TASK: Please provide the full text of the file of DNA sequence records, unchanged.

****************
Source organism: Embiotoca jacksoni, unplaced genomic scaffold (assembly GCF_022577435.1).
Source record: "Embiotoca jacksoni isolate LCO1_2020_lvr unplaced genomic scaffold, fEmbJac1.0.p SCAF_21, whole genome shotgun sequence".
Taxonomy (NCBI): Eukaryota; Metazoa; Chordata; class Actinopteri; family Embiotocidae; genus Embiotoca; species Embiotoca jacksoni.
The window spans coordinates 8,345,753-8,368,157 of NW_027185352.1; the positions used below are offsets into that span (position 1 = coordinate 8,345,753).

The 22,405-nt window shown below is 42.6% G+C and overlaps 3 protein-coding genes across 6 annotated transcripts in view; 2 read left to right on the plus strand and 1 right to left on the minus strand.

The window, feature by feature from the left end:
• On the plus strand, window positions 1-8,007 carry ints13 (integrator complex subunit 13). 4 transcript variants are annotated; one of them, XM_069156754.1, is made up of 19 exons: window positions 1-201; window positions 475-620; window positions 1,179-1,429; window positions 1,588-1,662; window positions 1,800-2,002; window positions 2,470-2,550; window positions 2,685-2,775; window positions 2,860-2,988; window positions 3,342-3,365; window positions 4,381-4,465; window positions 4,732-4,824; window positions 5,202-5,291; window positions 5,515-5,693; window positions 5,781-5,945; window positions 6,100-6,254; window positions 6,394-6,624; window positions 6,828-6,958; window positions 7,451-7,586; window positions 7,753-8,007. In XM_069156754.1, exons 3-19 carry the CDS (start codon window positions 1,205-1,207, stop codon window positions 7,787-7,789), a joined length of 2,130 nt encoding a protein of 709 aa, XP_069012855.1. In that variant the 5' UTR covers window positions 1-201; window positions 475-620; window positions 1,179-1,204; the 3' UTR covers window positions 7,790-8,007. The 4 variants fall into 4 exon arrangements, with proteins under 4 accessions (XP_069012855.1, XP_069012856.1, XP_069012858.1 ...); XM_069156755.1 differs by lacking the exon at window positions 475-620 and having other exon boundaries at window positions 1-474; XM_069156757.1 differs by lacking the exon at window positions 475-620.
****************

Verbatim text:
Source organism: Embiotoca jacksoni, unplaced genomic scaffold (assembly GCF_022577435.1).
Source record: "Embiotoca jacksoni isolate LCO1_2020_lvr unplaced genomic scaffold, fEmbJac1.0.p SCAF_21, whole genome shotgun sequence".
Taxonomy (NCBI): Eukaryota; Metazoa; Chordata; class Actinopteri; family Embiotocidae; genus Embiotoca; species Embiotoca jacksoni.
The window spans coordinates 8,345,753-8,368,157 of NW_027185352.1; the positions used below are offsets into that span (position 1 = coordinate 8,345,753).

The 22,405-nt window shown below is 42.6% G+C and overlaps 3 protein-coding genes across 6 annotated transcripts in view; 2 read left to right on the plus strand and 1 right to left on the minus strand.

The window, feature by feature from the left end:
• On the plus strand, window positions 1-8,007 carry ints13 (integrator complex subunit 13). 4 transcript variants are annotated; one of them, XM_069156754.1, is made up of 19 exons: window positions 1-201; window positions 475-620; window positions 1,179-1,429; window positions 1,588-1,662; window positions 1,800-2,002; window positions 2,470-2,550; window positions 2,685-2,775; window positions 2,860-2,988; window positions 3,342-3,365; window positions 4,381-4,465; window positions 4,732-4,824; window positions 5,202-5,291; window positions 5,515-5,693; window positions 5,781-5,945; window positions 6,100-6,254; window positions 6,394-6,624; window positions 6,828-6,958; window positions 7,451-7,586; window positions 7,753-8,007. In XM_069156754.1, exons 3-19 carry the CDS (start codon window positions 1,205-1,207, stop codon window positions 7,787-7,789), a joined length of 2,130 nt encoding a protein of 709 aa, XP_069012855.1. In that variant the 5' UTR covers window positions 1-201; window positions 475-620; window positions 1,179-1,204; the 3' UTR covers window positions 7,790-8,007. The 4 variants fall into 4 exon arrangements, with proteins under 4 accessions (XP_069012855.1, XP_069012856.1, XP_069012858.1 ...); XM_069156755.1 differs by lacking the exon at window positions 475-620 and having other exon boundaries at window positions 1-474; XM_069156757.1 differs by lacking the exon at window positions 475-620.